If you have property outside the U.S., are married to a non-citizen spouse or have cross-border families, you will need to ensure that your estate plan in Tennessee is tailored to your unique circumstances. Failure to do so could lead to your loved ones incurring hefty taxes, having to go through a lengthy and costly probate process or even losing access to your assets altogether.
Your choice of domicile
When estate planning, it’s important to decide which country you consider your primary place of residence. This is known as your domicile. Your domicile can significantly impact the taxes you pay and the regulations you’re subject to. For example, if you’re domiciled in the U.S., you’ll be subject to estate taxes on your worldwide assets. However, if you’re domiciled in a country with more favorable tax laws, you may only be taxed on your assets within that country.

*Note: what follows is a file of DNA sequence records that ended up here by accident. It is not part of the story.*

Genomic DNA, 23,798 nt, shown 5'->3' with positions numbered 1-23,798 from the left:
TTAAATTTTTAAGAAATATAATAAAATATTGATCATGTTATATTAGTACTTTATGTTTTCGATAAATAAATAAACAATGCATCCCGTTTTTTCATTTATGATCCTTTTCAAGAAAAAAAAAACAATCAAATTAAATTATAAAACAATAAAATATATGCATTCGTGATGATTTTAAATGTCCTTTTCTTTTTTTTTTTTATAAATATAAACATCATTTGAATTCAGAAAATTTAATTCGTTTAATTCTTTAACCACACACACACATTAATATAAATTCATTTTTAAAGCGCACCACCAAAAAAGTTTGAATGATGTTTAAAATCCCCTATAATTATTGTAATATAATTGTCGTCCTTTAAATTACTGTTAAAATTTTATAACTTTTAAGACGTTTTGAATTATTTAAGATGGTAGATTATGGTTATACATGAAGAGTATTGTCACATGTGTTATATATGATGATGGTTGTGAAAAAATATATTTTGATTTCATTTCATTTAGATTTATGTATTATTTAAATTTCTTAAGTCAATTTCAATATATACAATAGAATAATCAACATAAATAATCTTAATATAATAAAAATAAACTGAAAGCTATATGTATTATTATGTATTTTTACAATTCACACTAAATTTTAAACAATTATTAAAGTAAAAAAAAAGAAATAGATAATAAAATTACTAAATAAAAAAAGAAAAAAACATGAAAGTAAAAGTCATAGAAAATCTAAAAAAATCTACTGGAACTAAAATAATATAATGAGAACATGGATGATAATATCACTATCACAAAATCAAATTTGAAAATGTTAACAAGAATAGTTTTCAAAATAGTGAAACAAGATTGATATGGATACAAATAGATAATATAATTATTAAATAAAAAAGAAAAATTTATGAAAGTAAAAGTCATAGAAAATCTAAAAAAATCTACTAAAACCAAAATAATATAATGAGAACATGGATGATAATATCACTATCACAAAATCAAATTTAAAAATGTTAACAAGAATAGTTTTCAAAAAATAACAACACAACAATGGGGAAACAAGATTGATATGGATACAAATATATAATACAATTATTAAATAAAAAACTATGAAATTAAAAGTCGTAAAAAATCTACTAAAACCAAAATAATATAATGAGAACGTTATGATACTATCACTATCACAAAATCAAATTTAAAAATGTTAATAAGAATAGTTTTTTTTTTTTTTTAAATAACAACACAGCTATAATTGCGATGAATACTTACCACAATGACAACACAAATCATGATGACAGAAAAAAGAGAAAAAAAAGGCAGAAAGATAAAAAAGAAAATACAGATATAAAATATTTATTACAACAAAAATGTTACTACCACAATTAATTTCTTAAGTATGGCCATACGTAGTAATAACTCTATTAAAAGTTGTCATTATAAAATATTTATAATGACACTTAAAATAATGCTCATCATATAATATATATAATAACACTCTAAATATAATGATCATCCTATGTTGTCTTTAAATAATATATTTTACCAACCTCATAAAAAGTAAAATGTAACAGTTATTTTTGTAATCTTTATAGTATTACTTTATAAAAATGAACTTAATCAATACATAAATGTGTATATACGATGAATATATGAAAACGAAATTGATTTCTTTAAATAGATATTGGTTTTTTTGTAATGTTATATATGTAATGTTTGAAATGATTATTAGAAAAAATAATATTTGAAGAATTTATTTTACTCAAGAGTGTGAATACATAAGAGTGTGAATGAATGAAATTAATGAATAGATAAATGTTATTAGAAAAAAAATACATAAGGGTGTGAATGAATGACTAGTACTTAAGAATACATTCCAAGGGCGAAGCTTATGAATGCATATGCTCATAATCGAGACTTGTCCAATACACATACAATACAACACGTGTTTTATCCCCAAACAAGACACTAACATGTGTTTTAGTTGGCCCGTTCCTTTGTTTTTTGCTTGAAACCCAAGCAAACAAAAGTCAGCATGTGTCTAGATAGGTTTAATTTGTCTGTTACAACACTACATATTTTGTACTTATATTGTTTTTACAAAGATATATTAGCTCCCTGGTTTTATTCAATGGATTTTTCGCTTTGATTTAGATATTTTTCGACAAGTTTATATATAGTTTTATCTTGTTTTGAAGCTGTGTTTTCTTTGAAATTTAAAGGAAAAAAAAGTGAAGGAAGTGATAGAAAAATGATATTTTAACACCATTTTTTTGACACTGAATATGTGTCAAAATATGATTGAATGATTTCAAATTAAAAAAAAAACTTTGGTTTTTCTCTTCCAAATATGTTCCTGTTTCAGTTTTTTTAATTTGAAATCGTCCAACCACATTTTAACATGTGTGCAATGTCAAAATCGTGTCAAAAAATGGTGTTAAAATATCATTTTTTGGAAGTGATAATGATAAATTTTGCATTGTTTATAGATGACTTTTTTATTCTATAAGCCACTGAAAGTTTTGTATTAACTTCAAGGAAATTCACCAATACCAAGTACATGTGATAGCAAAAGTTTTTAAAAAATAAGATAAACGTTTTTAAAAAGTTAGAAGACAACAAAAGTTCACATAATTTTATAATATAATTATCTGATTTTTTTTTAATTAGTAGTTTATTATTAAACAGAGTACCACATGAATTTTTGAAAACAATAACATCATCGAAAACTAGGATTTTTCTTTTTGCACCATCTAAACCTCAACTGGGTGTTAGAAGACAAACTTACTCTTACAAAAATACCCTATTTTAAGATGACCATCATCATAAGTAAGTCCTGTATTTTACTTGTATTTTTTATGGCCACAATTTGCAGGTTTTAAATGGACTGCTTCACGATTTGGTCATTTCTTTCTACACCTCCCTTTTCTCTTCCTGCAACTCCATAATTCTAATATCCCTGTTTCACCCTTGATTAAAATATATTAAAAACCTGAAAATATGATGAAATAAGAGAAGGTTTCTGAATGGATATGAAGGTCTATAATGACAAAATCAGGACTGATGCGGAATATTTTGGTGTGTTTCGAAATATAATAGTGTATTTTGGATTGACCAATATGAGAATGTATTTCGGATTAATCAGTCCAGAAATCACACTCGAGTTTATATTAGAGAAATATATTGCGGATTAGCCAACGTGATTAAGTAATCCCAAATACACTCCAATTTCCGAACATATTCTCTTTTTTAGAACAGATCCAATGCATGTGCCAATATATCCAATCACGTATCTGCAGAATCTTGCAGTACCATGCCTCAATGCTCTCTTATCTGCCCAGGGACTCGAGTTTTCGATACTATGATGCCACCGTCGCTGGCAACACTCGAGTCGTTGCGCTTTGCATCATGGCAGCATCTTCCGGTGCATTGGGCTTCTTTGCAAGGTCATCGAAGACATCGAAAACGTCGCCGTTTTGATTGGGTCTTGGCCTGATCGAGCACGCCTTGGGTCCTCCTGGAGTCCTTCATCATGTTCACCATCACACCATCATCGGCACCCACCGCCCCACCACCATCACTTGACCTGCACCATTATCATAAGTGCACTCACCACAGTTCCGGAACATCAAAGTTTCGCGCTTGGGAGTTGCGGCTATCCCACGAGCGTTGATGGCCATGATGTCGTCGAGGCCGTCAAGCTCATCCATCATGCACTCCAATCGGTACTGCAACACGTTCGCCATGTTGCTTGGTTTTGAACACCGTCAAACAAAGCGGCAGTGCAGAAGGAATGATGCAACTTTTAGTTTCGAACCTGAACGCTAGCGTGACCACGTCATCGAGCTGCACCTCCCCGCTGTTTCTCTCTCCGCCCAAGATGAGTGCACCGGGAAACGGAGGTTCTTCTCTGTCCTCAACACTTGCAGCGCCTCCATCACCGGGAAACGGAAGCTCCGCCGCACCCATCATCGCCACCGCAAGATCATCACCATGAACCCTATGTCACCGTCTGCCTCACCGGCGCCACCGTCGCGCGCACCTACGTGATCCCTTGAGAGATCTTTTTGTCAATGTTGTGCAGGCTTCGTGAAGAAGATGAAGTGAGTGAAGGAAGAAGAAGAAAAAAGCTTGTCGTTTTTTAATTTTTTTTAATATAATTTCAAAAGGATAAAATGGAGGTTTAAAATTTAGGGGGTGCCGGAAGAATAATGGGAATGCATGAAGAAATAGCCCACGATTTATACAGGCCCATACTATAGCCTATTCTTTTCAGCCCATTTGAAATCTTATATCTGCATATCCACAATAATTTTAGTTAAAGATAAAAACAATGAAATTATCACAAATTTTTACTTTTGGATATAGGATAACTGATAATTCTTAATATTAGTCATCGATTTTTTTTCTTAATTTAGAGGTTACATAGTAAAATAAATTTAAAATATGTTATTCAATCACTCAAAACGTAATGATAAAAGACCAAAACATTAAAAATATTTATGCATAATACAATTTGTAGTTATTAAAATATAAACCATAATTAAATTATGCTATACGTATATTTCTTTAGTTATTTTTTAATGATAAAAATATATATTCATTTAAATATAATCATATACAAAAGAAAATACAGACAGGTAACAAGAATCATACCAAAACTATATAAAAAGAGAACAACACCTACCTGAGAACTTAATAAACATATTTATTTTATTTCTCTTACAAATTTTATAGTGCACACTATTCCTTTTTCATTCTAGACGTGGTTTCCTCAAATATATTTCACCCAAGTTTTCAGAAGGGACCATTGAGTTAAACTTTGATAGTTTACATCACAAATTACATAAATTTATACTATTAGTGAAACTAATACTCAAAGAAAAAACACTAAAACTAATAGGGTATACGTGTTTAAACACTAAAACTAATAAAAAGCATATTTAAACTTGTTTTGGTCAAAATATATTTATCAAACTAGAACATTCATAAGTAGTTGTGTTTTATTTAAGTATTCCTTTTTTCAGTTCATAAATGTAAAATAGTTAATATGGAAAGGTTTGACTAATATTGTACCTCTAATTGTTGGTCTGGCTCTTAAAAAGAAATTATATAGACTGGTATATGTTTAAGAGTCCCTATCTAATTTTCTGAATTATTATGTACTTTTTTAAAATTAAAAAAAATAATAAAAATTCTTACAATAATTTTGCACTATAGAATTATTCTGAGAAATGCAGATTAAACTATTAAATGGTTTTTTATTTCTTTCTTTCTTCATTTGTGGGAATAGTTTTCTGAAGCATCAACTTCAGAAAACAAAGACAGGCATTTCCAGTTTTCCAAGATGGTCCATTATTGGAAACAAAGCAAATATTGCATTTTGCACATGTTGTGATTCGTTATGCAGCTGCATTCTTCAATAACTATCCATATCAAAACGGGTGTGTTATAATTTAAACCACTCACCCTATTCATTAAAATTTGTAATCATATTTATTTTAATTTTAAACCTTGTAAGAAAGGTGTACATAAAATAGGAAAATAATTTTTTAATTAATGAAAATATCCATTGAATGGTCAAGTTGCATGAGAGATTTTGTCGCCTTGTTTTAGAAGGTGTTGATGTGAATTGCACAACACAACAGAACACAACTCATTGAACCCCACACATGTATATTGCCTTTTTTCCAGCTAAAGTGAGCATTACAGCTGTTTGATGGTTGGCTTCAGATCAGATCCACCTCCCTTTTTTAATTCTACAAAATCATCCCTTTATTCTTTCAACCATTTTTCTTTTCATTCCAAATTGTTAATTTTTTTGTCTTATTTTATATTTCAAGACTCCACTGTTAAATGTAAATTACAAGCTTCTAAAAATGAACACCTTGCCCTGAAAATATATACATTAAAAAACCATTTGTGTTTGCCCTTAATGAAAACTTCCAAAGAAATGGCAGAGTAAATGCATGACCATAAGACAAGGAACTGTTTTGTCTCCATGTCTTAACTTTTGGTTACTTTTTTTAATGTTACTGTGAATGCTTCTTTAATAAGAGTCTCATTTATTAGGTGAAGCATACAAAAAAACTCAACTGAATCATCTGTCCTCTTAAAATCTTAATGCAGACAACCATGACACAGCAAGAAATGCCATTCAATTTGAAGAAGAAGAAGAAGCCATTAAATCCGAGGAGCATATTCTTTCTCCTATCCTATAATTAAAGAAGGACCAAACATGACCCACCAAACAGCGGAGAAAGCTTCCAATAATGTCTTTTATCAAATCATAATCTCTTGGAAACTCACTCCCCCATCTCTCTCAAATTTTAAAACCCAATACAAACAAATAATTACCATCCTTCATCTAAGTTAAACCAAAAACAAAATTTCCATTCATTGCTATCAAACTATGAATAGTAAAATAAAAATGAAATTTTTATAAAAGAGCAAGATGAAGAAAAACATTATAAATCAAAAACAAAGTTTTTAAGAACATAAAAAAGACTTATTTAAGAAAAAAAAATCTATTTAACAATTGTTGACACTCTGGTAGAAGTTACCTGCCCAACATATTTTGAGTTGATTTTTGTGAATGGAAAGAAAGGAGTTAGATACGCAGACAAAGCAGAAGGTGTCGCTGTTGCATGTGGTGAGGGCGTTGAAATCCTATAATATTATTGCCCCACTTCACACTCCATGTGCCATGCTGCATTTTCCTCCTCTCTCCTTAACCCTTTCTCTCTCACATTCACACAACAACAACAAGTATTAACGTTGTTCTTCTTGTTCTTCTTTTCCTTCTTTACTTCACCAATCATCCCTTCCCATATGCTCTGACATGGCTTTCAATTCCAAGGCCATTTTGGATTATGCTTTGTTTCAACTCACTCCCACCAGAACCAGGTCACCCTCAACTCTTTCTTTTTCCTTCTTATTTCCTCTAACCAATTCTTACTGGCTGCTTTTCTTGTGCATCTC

Be aware of the different tax implications of owning property in multiple countries
For example, if you own property in the U.S. and Canada, you will need to file tax returns in both countries and pay taxes on any income earned from those properties. Additionally, if you sell any of your properties, you will need to pay capital gains taxes in both countries.
It’s also important to be mindful of the different tax laws in each country. For instance, the U.S. imposes estate taxes on worldwide assets, whereas Canada only taxes Canadian-situated assets.
Regularly update your international estate plans
Your international estate plan should be reviewed and updated regularly, as your personal circumstances or the laws in both America and the foreign country where your property is situated change over time. A plan that doesn’t consider these changes could be dismissed in court.
Having properties in multiple countries can be one of the best financial decisions a person can make. Most people do it to avoid paying a lot of taxes by establishing their business in a foreign country with favorable taxation rates for foreign investors. However, you or your loved ones may still pay hefty taxes if you fail to plan for your assets accordingly.